- Some exoteric schools in late Nara and early Heian Japan held (or were portrayed by Shingon adherents as holding) that attaining Buddhahood is possible but requires a huge amount of time (three incalculable aeons) of practice to achieve, whereas esoteric Buddhism teaches that Buddhahood can be attained in this lifetime by anyone.
Kūkai held, along with the Huayan (Jp. Kegon) school that all phenomena could be expressed as 'letters' in a 'World-text'. Mantra, mudra, and mandala are special because they constitute the 'language' through which the Dharmakaya (i.e. Reality itself) communicates. Although portrayed through the use of anthropomorphic metaphors, Shingon does not see the Dharmakaya Buddha as a god, or creator. The Dharmakaya is in fact a symbol for the true nature of things which is impermanent and empty of any essence. The teachings were passed from Mahavairocana.
In Shingon, Mahavairocana Tathagata is the universal or primordial Buddha that is the basis of all phenomena, present in each and all of them, and not existing independently or externally to them. The goal of Shingon is the realization that one's nature is identical with Mahavairocana, a goal that is achieved through initiation (for ordained followers), meditation and esoteric ritual practices. This realization depends on receiving the secret doctrine of Shingon, transmitted orally to initiates by the school's masters. Body, speech, and mind participate simultaneously in the subsequent process of revealing one's nature: the body through devotional gestures (mudra) and the use of ritual instruments, speech through sacred formulas (mantra), and mind through meditation.
- Acala Vidyaraja (Fudō-Myōō)
- Akasagarbha Bodhisattva (Kōkūzō)
- Akshobhya Buddha (Ashuku Nyorai)
- Amitabha Buddha (Amida Nyorai)
- Avalokitesvara Bodhisattva (Kannon)
- Bhaisajyaguru Buddha (Yakushirurikō Nyorai)
- Kṣitigarbha Bodhisattva (Jizo)
- Mahasthamaprapta Bodhisattva (Seishi)
- Manjusri Bodhisattva (Monju)
- Maitreya Bodhisattva (Miroku)
- Samantabhadra Bodhisattva (Fugen)
- Shakyamuni Buddha (Shaka Nyorai)
Mahavairocana is the Universal Principle which underlies all Buddhist teachings, according to Shingon Buddhism, so other Buddhist figures can be thought of as manifestations with certain roles and attributes. Each Buddhist figure is symbolized by its own Sanskrit "seed" letter as well.
Practices and features
One feature that Shingon shares in common with the other surviving school of Esoteric Buddhism (Tendai) is the use of seed-syllables or bija (bīja) along with anthropomorphic and symbolic representations, to express Buddhist deities in their mandalas. There are four types of mandalas: mahā-maṇḍala (大曼荼羅, anthropomorphic representation), the seed-syllable mandala or dharma-maṇḍala (法曼荼羅), the samaya-maṇḍala (三昧耶曼荼羅, representations of the vows of the deities in the form of articles they hold or their mudras), and the karma-maṇḍala (羯磨曼荼羅 ) representing the activities of the deities in the three-dimensional form of statues, etc. An ancient Indian Sanskrit syllabary script known as siddham (Jap. shittan 悉曇 or bonji 梵字) is used to write mantras. A core meditative practice of Shingon is ajikan (阿字觀), "Meditating on the Letter 'A'", which uses the siddham letter representing that sound as a. Other Shingon meditations are Gachirinkan (月輪觀, "full moon" visualization), Gojigonjingan (五字嚴身觀, "visualization of the five elements arrayed in the body" from the Mahāvairocanābhisaṃbodhi-sūtra) and Gosōjōjingan (五相成身觀, pañcābhisaṃbodhi "series of five meditations to attain Buddhahood" from the Sarvatathāgatatattvasaṃgraha).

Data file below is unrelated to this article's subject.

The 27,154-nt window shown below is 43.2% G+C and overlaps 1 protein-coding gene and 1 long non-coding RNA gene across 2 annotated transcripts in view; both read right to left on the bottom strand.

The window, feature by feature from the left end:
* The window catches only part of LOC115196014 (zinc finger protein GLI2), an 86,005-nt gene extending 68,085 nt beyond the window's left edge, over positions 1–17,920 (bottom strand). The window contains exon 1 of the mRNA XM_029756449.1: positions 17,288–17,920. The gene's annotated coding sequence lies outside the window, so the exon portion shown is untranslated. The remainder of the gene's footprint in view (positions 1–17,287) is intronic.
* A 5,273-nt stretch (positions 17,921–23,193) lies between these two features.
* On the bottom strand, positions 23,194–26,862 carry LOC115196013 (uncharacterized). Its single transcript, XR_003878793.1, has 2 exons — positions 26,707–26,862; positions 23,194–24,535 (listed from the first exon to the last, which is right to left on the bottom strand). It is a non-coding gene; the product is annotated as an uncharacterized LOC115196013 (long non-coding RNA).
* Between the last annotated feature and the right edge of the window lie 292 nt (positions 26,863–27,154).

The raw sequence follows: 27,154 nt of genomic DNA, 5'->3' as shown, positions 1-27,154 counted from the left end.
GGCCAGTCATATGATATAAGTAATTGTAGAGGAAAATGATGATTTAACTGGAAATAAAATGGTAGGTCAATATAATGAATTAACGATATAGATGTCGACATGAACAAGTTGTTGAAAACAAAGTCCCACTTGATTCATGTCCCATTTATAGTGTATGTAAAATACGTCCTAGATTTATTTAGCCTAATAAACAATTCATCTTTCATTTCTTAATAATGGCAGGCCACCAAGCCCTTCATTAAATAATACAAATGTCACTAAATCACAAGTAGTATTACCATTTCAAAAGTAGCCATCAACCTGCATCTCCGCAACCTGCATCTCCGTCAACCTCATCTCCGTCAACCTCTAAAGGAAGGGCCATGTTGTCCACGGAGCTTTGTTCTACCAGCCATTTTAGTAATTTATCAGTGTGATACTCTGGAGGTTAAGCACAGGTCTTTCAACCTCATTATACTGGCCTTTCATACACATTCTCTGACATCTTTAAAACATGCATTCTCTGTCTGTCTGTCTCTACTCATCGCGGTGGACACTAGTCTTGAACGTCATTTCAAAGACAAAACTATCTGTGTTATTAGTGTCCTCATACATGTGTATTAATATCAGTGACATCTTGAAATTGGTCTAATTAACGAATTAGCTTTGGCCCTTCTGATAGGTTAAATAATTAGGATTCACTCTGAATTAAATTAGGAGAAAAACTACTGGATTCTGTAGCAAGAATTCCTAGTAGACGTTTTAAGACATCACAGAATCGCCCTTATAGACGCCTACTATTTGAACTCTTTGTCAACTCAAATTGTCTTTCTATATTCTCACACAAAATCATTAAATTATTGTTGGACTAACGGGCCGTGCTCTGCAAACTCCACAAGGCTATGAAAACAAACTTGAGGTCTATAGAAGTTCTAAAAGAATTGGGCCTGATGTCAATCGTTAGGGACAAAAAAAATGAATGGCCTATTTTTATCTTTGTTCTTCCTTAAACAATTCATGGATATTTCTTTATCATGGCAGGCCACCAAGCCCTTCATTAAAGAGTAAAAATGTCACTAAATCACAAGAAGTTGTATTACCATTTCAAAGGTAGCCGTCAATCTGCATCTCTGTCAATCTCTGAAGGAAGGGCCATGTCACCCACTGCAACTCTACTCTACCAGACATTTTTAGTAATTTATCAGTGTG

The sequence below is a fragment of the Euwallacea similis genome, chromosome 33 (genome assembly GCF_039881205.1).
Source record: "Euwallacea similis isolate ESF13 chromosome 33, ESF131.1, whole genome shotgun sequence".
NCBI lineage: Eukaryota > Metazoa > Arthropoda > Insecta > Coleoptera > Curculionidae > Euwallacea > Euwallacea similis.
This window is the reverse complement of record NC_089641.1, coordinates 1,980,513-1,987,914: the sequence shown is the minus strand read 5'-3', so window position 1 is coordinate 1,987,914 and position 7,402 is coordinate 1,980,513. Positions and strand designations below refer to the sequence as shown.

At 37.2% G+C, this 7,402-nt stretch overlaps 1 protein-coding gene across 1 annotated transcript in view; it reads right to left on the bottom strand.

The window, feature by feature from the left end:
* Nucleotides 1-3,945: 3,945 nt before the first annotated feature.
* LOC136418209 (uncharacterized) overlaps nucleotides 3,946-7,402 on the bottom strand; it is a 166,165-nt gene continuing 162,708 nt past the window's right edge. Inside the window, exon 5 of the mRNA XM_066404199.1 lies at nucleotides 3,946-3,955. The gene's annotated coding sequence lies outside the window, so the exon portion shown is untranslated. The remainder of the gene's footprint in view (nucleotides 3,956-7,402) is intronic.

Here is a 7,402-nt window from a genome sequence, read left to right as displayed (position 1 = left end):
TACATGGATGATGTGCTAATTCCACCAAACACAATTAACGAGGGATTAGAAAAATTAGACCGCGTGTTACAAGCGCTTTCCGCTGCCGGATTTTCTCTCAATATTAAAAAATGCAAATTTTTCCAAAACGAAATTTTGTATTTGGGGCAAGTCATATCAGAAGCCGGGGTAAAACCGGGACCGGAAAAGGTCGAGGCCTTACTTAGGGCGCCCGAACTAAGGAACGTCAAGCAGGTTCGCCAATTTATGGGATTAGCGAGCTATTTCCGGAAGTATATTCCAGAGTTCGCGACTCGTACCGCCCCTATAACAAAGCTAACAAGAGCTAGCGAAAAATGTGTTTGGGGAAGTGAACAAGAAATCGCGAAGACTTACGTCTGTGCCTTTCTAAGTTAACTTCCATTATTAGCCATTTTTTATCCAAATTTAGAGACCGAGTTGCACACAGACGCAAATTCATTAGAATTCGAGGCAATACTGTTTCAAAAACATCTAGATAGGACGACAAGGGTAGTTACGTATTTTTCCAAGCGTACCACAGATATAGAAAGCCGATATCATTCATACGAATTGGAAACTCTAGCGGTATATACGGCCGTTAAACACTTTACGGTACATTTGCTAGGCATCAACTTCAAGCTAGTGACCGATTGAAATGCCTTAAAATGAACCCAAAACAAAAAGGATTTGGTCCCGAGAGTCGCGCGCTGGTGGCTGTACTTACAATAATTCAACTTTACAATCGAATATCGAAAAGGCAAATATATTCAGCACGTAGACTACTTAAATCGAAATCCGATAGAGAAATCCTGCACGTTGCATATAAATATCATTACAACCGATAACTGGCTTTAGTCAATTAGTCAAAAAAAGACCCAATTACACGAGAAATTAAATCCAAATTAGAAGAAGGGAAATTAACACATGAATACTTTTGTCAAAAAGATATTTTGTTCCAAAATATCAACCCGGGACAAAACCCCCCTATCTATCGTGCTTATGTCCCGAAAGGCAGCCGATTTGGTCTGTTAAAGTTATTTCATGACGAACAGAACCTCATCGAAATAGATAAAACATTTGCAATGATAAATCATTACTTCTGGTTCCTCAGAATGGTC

The essence of Shingon Mantrayana practice is to experience Reality by emulating the inner realization of the Dharmakaya through the meditative ritual use of mantra, mudra and visualization of mandala (ie. the three mysteries). All Shingon followers gradually develop a teacher-student relationship, whereby a teacher learns the disposition of the student and teaches practices accordingly. For lay practitioners, there is no initiation ceremony beyond the Kechien Kanjō (結縁灌頂), which is normally offered only at Mt. Koya but can also be offered by larger temples under masters permitted to transmit the empowerment. It is not required for all laypersons to take.
In the case of disciples wishing to ordain as priests, the process is more complex and requires initiations in various mandalas, rituals and so on. In either case, the stress is on finding a qualified and willing mentor who will guide you through Shingon practice at a gradual pace.
Branches of Shingon
- Kōyasan (高野山真言宗)Chuiin Ryu
- Tōji (東寺真言宗)
- Zentsūji-ha (真言宗善通寺派)
- Daigo-ha (真言宗醍醐派)
- Omuro-ha (真言宗御室派)
- Daikakuji-ha (真言宗大覚寺派)
- Sennyūji-ha (真言宗泉涌寺派)
- Yamashina-ha (真言宗山階派)
- Shigisan (信貴山真言宗)
- Nakayamadera-ha (真言宗中山寺派)
- Sanbōshū (真言三宝宗)
- Sumadera-ha (真言宗須磨寺派)
- Chizan-ha (真言宗智山派)
- Buzan-ha (真言宗豊山派)
- Shingi (新義真言宗)
- Ritsushū (真言律宗)
- Kokubunji-ha (真言宗国分寺派)
- Inunaki-ha (真言宗犬鳴派)
- ↑ Caiger, Mason. A History of Japan, Revised Ed.. pp. 106–107.
- ↑ "Jusan Butsu - The Thirteen Buddhas of the Shingon School <Internet>". http://www.shingon.org/deities/jusanbutsu/jusanbutsu.html. Retrieved 5 July 2007.
- Americana Buddhist Temple
- The International Shingon Institute
- Mandala Society in Croatia
- Mandala Vermont, US
- Naritasan Shinshoji Temple, Japan
- Shingon Buddhist Temple, UK